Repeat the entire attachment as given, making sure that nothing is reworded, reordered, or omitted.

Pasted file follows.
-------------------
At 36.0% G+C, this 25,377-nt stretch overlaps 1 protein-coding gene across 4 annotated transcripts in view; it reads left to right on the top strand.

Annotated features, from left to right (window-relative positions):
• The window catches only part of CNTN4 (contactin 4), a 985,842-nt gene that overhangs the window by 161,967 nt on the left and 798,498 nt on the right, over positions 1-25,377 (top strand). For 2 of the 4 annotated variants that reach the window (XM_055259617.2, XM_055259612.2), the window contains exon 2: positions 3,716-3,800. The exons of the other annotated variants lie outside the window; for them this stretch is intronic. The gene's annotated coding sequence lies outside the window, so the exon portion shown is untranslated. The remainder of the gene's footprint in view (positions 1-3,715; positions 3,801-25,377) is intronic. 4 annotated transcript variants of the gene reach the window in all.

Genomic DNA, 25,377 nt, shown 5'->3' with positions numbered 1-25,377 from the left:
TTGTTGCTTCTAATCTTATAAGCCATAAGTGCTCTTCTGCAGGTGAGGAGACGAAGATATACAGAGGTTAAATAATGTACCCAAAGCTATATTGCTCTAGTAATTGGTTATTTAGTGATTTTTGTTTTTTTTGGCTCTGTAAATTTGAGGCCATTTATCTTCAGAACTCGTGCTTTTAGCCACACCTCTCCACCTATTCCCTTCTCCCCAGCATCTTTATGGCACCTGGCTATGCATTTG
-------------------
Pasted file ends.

At 36.0% G+C, this 25,377-nt stretch overlaps 1 protein-coding gene across 4 annotated transcripts in view; it reads left to right on the top strand.

Annotated features, from left to right (window-relative positions):
• The window catches only part of CNTN4 (contactin 4), a 985,842-nt gene that overhangs the window by 161,967 nt on the left and 798,498 nt on the right, over positions 1-25,377 (top strand). For 2 of the 4 annotated variants that reach the window (XM_055259617.2, XM_055259612.2), the window contains exon 2: positions 3,716-3,800. The exons of the other annotated variants lie outside the window; for them this stretch is intronic. The gene's annotated coding sequence lies outside the window, so the exon portion shown is untranslated. The remainder of the gene's footprint in view (positions 1-3,715; positions 3,801-25,377) is intronic. 4 annotated transcript variants of the gene reach the window in all.

Genomic DNA, 25,377 nt, shown 5'->3' with positions numbered 1-25,377 from the left:
TTGTTGCTTCTAATCTTATAAGCCATAAGTGCTCTTCTGCAGGTGAGGAGACGAAGATATACAGAGGTTAAATAATGTACCCAAAGCTATATTGCTCTAGTAATTGGTTATTTAGTGATTTTTGTTTTTTTTGGCTCTGTAAATTTGAGGCCATTTATCTTCAGAACTCGTGCTTTTAGCCACACCTCTCCACCTATTCCCTTCTCCCCAGCATCTTTATGGCACCTGGCTATGCATTTG